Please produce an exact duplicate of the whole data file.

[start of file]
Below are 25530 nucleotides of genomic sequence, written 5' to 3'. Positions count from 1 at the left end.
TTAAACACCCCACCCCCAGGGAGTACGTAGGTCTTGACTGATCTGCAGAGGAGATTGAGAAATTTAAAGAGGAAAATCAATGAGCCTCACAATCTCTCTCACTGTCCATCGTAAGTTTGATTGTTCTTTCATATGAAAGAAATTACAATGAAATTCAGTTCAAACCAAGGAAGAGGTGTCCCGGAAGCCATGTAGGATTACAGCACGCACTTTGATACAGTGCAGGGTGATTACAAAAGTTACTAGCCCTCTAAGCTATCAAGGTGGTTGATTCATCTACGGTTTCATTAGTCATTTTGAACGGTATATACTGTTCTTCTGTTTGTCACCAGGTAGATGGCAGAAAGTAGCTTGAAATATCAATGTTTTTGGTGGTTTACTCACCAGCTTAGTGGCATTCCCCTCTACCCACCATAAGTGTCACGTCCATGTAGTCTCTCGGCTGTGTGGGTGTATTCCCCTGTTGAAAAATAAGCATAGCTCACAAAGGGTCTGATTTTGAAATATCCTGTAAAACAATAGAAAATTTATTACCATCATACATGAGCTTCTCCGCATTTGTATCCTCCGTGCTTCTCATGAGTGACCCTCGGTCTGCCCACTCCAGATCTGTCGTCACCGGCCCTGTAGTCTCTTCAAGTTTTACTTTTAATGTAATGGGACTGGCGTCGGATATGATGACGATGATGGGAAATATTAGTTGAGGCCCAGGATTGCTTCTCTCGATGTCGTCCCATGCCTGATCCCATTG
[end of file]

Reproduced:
Below are 25530 nucleotides of genomic sequence, written 5' to 3'. Positions count from 1 at the left end.
TTAAACACCCCACCCCCAGGGAGTACGTAGGTCTTGACTGATCTGCAGAGGAGATTGAGAAATTTAAAGAGGAAAATCAATGAGCCTCACAATCTCTCTCACTGTCCATCGTAAGTTTGATTGTTCTTTCATATGAAAGAAATTACAATGAAATTCAGTTCAAACCAAGGAAGAGGTGTCCCGGAAGCCATGTAGGATTACAGCACGCACTTTGATACAGTGCAGGGTGATTACAAAAGTTACTAGCCCTCTAAGCTATCAAGGTGGTTGATTCATCTACGGTTTCATTAGTCATTTTGAACGGTATATACTGTTCTTCTGTTTGTCACCAGGTAGATGGCAGAAAGTAGCTTGAAATATCAATGTTTTTGGTGGTTTACTCACCAGCTTAGTGGCATTCCCCTCTACCCACCATAAGTGTCACGTCCATGTAGTCTCTCGGCTGTGTGGGTGTATTCCCCTGTTGAAAAATAAGCATAGCTCACAAAGGGTCTGATTTTGAAATATCCTGTAAAACAATAGAAAATTTATTACCATCATACATGAGCTTCTCCGCATTTGTATCCTCCGTGCTTCTCATGAGTGACCCTCGGTCTGCCCACTCCAGATCTGTCGTCACCGGCCCTGTAGTCTCTTCAAGTTTTACTTTTAATGTAATGGGACTGGCGTCGGATATGATGACGATGATGGGAAATATTAGTTGAGGCCCAGGATTGCTTCTCTCGATGTCGTCCCATGCCTGATCCCATTG